I-Team: Is your gas appliance dangerous?

The News Center 7 I-team’s review of studies showing gas appliance’s chemical emissions could have harmful health effects, revealed differing opinions about the warnings.

The well-known nonprofit energy group Rocky Mountain Institute’s Gas Stoves: Health and Air Quality Impacts and Solutions study says gas appliances, like stoves, are indoor air pollution sources emitting gases like nitrogen dioxide, carbon monoxide, sulfur dioxide and formaldehyde.

“A lot of pollutants coming from cooktops are toxic and invisible, many of same pollutants that come from tail pipes,” Rocky Mountain Institute’s ‘Carbon-Free Buildings’ Manager Brady Seals told the I-Team.

The RMI study says those pollutants can have negative health effects, often exacerbating respiratory conditions, like asthma. The report says children are more susceptible to illnesses associated with air pollution than adults.

That RMI study comes as three doctors’ New England Journal of Medicine article, The False Promise of Natural Gas, says natural gas’ cumulative negative health, environment, and economic consequences mean all new gas appliance sales should be stopped.

“We also recommend that new residential or commercial gas hookups not be permitted, new gas appliances be removed from the market, further gas exploration on federal lands be banned, and all new or planned construction of gas infra-structure be halted,” the doctors wrote.

Citing the study, the RMI’s Seals went onto say, “Children who live in home with gas stove have a 42% increased risk of having asthma than children who live in homes with electric stoves. That’s nearly one in two children.”

“We have a son who has asthma, so I started to do some more reading.” Greene County’s Jason Praeter, who only recently became aware of the potential health concerns, told the I-Team’s James Brown.

The federal government estimates about half of all Americans, like the Praeter family, cook with natural gas.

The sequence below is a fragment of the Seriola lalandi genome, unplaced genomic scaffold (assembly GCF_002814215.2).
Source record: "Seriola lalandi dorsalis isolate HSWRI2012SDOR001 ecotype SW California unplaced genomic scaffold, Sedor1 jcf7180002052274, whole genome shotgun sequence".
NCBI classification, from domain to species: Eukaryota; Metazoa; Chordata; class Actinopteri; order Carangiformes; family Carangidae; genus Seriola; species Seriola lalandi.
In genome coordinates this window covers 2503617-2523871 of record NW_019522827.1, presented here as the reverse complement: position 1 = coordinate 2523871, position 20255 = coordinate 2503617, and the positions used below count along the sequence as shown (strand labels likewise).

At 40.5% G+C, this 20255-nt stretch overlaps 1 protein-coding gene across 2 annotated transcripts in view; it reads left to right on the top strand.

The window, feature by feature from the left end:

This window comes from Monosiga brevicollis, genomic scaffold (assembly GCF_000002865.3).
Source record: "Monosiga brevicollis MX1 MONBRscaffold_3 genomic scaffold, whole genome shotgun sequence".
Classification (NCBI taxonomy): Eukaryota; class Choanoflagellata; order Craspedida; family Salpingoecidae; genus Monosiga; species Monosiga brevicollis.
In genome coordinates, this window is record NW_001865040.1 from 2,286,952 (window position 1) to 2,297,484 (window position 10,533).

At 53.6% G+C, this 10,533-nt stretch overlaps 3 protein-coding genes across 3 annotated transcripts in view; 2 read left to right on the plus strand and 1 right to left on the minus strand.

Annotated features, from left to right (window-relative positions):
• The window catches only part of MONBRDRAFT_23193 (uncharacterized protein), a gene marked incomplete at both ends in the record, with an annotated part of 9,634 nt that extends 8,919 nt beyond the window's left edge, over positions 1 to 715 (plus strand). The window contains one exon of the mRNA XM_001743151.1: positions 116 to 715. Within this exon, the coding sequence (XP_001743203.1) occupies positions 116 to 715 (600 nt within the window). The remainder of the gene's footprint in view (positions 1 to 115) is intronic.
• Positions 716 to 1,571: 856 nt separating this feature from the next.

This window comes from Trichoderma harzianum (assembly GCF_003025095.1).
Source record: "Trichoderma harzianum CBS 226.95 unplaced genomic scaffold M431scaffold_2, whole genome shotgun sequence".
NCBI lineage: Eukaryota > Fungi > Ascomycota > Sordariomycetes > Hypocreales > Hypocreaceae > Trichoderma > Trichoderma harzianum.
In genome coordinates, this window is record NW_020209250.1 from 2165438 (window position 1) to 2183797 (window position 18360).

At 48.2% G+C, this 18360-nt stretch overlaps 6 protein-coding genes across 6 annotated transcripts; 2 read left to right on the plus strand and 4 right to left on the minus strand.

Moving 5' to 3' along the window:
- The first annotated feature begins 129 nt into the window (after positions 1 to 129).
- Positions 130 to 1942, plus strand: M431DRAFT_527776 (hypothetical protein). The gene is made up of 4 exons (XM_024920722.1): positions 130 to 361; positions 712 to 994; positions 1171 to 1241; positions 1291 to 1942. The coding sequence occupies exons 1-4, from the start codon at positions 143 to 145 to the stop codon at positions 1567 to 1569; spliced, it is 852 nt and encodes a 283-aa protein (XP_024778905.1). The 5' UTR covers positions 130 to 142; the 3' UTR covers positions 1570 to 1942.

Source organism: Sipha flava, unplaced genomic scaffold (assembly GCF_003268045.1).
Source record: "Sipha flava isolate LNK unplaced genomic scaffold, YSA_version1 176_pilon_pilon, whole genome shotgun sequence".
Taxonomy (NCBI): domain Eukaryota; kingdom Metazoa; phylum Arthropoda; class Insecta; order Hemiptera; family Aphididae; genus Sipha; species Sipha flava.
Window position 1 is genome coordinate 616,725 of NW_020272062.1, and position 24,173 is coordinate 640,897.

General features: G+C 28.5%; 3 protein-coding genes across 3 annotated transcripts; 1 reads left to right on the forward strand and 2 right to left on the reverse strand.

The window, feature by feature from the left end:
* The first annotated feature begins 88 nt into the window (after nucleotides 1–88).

WHIO took these concerns to the Ohio Oil and Gas Association, OOGA, which represents more than two thousand Ohio oil and gas development companies

“We disagree with what they are saying,” OOGA spokesperson Mike Chadsey said of The New England Journal of Medicine’s report.

“I read the journal article I wasn’t impressed with three individuals who wrote that,” Chadsey added.

About 40 California cities and towns have now banned natural gas in new construction. Starting in June, any new buildings and homes in San Francisco must also all be electric. Gas appliances will not be allowed.

“The easy answer there is Ohio is not California,” Chadsey said. “We are proud of long and rich history of coal development, oil and natural gas development. And we know because science tells us natural gas in part of climate change solution, not part of climate change problem.”

With 320,000 West Central Ohio natural gas customers, WHIO repeatedly attempted to interview someone from Centerpoint Energy, the parent company of the Miami Valley’s largest natural gas supplier, Vectren, about natural gas appliance concerns.

Previously, WHIO reported in the Dayton area, Vectren is spending tens of millions of dollars to replace hundreds of miles of main gas lines and lines to peoples’ homes and businesses.

Despite seeking comment more than one dozen times starting in April, Centerpoint Energy did not respond to the I-Team.

However, down in one of the country’s largest natural gas consuming states, Oklahoma Natural Gas Spokesperson Dawn Tripp did share a very different point of view with the I-Team.

“We do not support some of the recent claims that have been published. In fact, we assert natural gas is safe to use for a range of household appliances. It increases energy efficiency, and it helps reduce overall greenhouse gas emissions,” Tripp said.

“The U.S. EPA, as well as Consumer Product Safety Commission, have not identified any health risks with operation of natural gas appliances and concerns for indoor air quality,” Tipp added.

However, when the I-Team checked, the EPA said in an emailed response, “Gas stoves...can be sources of pollutants called combustion products, which can include carbon monoxide, nitrogen dioxide, and particles.”

One thing most in this debate seemed to agree on is increasing kitchen ventilation while cooking.

The EPA says make sure gas stoves are properly installed, well-maintained, and vent hoods are used. If homes do not have a hood, the EPA says open a window.

“When you look at exposure limits, that limit you to just mealtime,” OOGA’s Chadsey added.

With their son who has asthma in mind, Jason Praeter and his wife are talking about the research, and if they might one day switch to electric.

“If she wants to, absolutely we will,” Praeter said.

The U.S. Consumer Product Safety Commission (CPSC) recommends that every home have carbon monoxide (CO) alarms on each level outside each sleeping area.

In addition, CPSC urges consumers to have an annual professional inspection of all fuel-burning appliances -- including furnaces, stoves, fireplaces, clothes dryers, water heaters, and space heaters -- to detect deadly carbon monoxide leaks.

For more about these recommendations, click here.

For more information on how carbon monoxide impacts indoor air quality, click here.